I am currently enrolled as an MA student in the Department of Archaeology at SFU. I am interested in cultural transmission processes and the evolutionary analysis of cultural behaviour. I am particularly interested in the evolution of religion and my research is focused on using phylogenetic systematics to test different hypotheses about the development of religious traditions.
I am interested in applying evolutionary theory to study all aspects of human evolution, from our genes and physiology to language and technology. Currently I am enrolled as an MA student in the Department of Archaeology with a specialization in palaeoanthropology. For my research project I am investigating the role limb proportions play in modern human throwing ability, and using this information to comment on the throwing ability of two groups of extinct hominins: the Australopiths and Neandertals.
I am a PhD student in the Economics department at SFU, supervised by Arthur Robson. My research interest is the evolutionary origins of human preferences, about which I am currently writing two papers. The first is about the economic origins of human beauty features. The second is a collaboration with fellow economics phd student Kevin Chen, entitled Co-operation, Competition, and Linguistic Diversity.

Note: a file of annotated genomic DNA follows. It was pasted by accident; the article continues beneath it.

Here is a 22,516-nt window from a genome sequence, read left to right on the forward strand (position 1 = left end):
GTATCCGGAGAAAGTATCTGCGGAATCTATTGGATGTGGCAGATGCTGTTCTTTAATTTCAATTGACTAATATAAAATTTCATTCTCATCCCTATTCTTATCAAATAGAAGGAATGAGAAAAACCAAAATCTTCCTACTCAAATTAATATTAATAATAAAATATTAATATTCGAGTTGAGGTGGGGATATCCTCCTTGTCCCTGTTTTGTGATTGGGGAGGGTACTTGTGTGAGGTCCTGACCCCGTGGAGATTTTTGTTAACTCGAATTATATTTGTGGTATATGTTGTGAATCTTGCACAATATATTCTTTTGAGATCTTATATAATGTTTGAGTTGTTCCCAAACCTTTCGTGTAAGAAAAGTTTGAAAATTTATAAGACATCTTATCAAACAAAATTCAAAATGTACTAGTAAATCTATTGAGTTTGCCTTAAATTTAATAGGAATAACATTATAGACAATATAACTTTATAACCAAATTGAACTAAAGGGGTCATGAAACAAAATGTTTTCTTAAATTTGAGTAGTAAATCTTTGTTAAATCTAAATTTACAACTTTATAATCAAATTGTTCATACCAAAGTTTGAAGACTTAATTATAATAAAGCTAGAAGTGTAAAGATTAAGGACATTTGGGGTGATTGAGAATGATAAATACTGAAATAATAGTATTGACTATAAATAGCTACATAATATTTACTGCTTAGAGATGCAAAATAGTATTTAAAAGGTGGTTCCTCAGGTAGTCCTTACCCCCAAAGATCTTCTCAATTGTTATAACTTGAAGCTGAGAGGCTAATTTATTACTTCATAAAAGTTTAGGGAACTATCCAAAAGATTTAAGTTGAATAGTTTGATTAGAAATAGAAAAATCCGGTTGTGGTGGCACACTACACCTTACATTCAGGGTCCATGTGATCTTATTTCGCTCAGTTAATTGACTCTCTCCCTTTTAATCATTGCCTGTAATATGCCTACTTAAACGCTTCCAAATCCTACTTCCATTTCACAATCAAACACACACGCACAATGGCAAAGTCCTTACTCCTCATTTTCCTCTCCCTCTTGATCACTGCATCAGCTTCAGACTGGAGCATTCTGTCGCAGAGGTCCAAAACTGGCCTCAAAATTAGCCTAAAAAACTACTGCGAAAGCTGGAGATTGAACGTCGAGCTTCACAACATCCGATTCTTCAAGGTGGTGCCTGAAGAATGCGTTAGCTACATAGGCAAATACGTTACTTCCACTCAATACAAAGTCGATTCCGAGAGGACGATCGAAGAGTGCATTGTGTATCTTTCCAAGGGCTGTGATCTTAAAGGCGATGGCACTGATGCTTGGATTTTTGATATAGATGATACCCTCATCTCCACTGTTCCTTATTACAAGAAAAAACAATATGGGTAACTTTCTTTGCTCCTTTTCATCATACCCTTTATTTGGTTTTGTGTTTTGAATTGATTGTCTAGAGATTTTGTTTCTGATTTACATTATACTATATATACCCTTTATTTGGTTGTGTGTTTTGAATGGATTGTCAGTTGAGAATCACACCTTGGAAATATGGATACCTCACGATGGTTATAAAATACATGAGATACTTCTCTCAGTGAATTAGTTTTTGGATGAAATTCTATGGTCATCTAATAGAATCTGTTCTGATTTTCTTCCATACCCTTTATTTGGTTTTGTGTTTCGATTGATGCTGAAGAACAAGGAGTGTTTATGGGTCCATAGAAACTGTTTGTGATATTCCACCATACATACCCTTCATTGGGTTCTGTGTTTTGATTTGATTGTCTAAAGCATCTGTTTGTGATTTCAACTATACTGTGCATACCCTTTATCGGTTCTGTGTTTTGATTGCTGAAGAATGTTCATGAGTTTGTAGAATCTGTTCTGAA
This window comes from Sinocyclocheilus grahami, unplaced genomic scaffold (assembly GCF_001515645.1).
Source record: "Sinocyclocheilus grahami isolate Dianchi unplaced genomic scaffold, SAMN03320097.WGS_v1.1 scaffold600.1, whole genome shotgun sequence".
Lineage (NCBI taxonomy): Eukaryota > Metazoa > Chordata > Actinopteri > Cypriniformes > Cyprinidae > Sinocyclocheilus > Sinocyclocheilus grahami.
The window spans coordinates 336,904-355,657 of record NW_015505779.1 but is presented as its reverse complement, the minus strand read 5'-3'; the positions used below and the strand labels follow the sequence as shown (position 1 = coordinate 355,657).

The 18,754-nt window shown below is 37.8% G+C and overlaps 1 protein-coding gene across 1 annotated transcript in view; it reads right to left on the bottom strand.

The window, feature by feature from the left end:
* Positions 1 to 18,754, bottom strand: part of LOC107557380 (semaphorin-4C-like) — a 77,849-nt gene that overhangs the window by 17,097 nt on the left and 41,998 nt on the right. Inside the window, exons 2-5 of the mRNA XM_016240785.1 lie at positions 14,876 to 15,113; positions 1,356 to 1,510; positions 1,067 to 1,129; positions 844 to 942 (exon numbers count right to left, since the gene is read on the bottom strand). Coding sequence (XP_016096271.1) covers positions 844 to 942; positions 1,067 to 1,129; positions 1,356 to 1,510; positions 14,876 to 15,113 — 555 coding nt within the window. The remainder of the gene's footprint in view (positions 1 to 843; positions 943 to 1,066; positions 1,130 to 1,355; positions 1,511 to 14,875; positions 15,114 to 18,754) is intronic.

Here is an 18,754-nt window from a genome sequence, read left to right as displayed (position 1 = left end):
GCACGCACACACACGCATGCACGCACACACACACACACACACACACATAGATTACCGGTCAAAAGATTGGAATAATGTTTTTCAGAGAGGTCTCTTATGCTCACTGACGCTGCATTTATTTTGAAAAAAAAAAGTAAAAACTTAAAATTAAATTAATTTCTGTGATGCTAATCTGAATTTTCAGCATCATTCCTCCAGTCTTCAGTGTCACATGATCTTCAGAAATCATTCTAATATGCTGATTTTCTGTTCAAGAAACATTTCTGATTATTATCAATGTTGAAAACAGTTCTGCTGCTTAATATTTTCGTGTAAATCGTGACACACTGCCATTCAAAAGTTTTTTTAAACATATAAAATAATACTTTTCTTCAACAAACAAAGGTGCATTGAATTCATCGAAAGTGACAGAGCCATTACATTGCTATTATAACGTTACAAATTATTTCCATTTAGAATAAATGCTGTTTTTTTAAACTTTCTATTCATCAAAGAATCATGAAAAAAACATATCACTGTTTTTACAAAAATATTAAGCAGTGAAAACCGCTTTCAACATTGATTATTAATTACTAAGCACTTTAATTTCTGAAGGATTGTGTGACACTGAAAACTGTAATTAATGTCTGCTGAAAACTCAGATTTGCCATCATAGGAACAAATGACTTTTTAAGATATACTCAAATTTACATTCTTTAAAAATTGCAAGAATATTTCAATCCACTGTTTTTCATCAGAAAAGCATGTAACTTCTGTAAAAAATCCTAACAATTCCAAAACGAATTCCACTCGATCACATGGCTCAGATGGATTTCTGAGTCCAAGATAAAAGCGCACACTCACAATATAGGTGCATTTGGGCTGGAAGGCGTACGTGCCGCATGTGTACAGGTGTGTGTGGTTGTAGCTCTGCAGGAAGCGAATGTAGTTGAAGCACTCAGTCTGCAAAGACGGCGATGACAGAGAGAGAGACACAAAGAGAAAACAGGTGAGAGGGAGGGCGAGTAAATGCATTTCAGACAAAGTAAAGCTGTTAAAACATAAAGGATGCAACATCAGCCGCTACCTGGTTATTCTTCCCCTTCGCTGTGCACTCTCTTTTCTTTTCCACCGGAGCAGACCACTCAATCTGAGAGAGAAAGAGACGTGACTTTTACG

I’m interested in investigating how we became human. I draw on geoarchaeological and microarchaeological methods, such as micromorphology, FTIR spectroscopy and phytolith analysis, to answer questions about early Homo species and their interactions and adaptations to the environment around them. In my research, I am investigating evidence of early use of fire at Wonderwerk Cave in South Africa. I will be using FTIR spectroscopy to find quantitative methods of recognizing and interpreting burnt sediments and ashed material within micromorphological samples.